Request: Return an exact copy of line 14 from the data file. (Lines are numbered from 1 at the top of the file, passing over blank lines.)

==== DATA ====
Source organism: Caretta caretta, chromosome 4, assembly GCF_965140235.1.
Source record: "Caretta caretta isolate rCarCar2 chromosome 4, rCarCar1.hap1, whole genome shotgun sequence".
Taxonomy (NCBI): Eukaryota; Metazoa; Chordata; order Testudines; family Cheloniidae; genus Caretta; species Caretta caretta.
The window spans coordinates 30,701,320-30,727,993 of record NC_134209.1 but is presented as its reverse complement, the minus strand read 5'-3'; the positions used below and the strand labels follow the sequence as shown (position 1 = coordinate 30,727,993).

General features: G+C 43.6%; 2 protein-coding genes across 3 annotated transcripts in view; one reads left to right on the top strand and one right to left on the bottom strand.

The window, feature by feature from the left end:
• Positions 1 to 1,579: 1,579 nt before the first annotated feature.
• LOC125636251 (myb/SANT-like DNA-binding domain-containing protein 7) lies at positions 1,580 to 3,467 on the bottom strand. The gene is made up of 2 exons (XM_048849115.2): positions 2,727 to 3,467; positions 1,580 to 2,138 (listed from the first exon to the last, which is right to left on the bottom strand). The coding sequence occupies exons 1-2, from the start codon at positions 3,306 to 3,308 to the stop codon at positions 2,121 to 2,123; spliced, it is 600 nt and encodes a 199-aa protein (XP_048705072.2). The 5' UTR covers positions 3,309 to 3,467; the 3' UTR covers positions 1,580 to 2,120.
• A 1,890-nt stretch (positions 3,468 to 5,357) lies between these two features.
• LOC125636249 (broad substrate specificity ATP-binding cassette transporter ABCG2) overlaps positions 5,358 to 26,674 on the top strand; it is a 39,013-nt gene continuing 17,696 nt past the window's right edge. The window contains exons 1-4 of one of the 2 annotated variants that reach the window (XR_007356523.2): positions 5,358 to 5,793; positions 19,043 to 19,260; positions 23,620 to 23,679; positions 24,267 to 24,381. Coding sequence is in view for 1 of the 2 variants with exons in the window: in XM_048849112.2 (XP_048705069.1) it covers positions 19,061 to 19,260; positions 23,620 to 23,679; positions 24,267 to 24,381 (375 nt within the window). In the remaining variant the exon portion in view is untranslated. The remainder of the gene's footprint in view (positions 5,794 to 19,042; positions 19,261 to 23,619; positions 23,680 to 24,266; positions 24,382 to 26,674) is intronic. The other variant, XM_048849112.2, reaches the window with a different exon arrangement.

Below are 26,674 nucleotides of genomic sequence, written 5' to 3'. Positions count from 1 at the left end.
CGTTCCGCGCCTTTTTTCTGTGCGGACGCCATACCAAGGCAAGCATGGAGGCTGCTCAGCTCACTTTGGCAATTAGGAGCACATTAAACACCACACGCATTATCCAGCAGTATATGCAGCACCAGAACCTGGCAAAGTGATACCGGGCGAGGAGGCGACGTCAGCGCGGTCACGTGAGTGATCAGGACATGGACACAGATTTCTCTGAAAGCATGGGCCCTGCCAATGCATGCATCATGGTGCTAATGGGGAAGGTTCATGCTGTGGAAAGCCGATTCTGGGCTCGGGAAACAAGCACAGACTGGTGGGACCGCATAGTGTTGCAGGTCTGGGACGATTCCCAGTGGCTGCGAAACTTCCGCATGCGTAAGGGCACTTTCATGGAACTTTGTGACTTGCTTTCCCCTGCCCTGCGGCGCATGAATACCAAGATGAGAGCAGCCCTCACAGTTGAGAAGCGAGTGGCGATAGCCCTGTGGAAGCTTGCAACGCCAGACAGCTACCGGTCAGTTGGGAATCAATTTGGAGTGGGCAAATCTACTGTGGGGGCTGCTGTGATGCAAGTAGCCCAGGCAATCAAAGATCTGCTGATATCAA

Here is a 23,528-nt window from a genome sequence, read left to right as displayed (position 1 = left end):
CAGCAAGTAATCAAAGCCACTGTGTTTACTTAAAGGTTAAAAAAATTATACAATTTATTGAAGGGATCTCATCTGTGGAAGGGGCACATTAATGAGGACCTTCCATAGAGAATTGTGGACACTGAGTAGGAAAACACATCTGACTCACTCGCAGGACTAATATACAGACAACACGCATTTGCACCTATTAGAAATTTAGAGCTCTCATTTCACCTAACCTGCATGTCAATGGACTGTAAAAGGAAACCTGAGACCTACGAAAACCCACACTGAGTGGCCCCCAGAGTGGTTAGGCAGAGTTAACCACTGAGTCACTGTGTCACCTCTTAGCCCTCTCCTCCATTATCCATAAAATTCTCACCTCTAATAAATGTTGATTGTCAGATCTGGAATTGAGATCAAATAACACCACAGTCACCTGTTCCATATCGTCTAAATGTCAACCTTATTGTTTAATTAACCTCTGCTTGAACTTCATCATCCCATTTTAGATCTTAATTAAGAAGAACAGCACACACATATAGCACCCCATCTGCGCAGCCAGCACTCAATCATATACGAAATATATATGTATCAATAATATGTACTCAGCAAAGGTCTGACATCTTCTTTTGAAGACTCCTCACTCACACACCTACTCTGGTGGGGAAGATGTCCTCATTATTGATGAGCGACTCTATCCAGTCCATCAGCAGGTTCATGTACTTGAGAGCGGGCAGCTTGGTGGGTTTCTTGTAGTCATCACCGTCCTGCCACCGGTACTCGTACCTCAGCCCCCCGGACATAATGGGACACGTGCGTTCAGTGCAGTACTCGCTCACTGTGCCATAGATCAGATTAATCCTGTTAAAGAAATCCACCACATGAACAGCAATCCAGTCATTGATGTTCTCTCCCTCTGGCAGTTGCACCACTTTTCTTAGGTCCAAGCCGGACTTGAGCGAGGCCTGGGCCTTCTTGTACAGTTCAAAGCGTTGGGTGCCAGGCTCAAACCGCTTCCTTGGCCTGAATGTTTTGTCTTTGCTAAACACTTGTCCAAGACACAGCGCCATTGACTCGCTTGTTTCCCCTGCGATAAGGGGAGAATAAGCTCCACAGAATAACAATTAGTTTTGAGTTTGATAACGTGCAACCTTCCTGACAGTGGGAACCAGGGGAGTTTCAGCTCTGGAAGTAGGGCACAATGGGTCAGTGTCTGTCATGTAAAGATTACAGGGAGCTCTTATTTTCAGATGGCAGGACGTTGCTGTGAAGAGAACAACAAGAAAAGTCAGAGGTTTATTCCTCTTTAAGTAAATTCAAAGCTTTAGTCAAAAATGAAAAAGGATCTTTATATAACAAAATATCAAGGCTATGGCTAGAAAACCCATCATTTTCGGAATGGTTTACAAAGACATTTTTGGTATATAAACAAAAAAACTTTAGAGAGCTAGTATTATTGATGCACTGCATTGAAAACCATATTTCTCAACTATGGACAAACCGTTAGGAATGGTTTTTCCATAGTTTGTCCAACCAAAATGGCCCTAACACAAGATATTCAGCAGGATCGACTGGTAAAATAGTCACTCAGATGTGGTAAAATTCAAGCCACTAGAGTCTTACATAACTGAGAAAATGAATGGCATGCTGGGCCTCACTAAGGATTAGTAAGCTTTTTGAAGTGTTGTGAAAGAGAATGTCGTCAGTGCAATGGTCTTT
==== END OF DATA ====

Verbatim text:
CAGCAAGTAATCAAAGCCACTGTGTTTACTTAAAGGTTAAAAAAATTATACAATTTATTGAAGGGATCTCATCTGTGGAAGGGGCACATTAATGAGGACCTTCCATAGAGAATTGTGGACACTGAGTAGGAAAACACATCTGACTCACTCGCAGGACTAATATACAGACAACACGCATTTGCACCTATTAGAAATTTAGAGCTCTCATTTCACCTAACCTGCATGTCAATGGACTGTAAAAGGAAACCTGAGACCTACGAAAACCCACACTGAGTGGCCCCCAGAGTGGTTAGGCAGAGTTAACCACTGAGTCACTGTGTCACCTCTTAGCCCTCTCCTCCATTATCCATAAAATTCTCACCTCTAATAAATGTTGATTGTCAGATCTGGAATTGAGATCAAATAACACCACAGTCACCTGTTCCATATCGTCTAAATGTCAACCTTATTGTTTAATTAACCTCTGCTTGAACTTCATCATCCCATTTTAGATCTTAATTAAGAAGAACAGCACACACATATAGCACCCCATCTGCGCAGCCAGCACTCAATCATATACGAAATATATATGTATCAATAATATGTACTCAGCAAAGGTCTGACATCTTCTTTTGAAGACTCCTCACTCACACACCTACTCTGGTGGGGAAGATGTCCTCATTATTGATGAGCGACTCTATCCAGTCCATCAGCAGGTTCATGTACTTGAGAGCGGGCAGCTTGGTGGGTTTCTTGTAGTCATCACCGTCCTGCCACCGGTACTCGTACCTCAGCCCCCCGGACATAATGGGACACGTGCGTTCAGTGCAGTACTCGCTCACTGTGCCATAGATCAGATTAATCCTGTTAAAGAAATCCACCACATGAACAGCAATCCAGTCATTGATGTTCTCTCCCTCTGGCAGTTGCACCACTTTTCTTAGGTCCAAGCCGGACTTGAGCGAGGCCTGGGCCTTCTTGTACAGTTCAAAGCGTTGGGTGCCAGGCTCAAACCGCTTCCTTGGCCTGAATGTTTTGTCTTTGCTAAACACTTGTCCAAGACACAGCGCCATTGACTCGCTTGTTTCCCCTGCGATAAGGGGAGAATAAGCTCCACAGAATAACAATTAGTTTTGAGTTTGATAACGTGCAACCTTCCTGACAGTGGGAACCAGGGGAGTTTCAGCTCTGGAAGTAGGGCACAATGGGTCAGTGTCTGTCATGTAAAGATTACAGGGAGCTCTTATTTTCAGATGGCAGGACGTTGCTGTGAAGAGAACAACAAGAAAAGTCAGAGGTTTATTCCTCTTTAAGTAAATTCAAAGCTTTAGTCAAAAATGAAAAAGGATCTTTATATAACAAAATATCAAGGCTATGGCTAGAAAACCCATCATTTTCGGAATGGTTTACAAAGACATTTTTGGTATATAAACAAAAAAACTTTAGAGAGCTAGTATTATTGATGCACTGCATTGAAAACCATATTTCTCAACTATGGACAAACCGTTAGGAATGGTTTTTCCATAGTTTGTCCAACCAAAATGGCCCTAACACAAGATATTCAGCAGGATCGACTGGTAAAATAGTCACTCAGATGTGGTAAAATTCAAGCCACTAGAGTCTTACATAACTGAGAAAATGAATGGCATGCTGGGCCTCACTAAGGATTAGTAAGCTTTTTGAAGTGTTGTGAAAGAGAATGTCGTCAGTGCAATGGTCTTT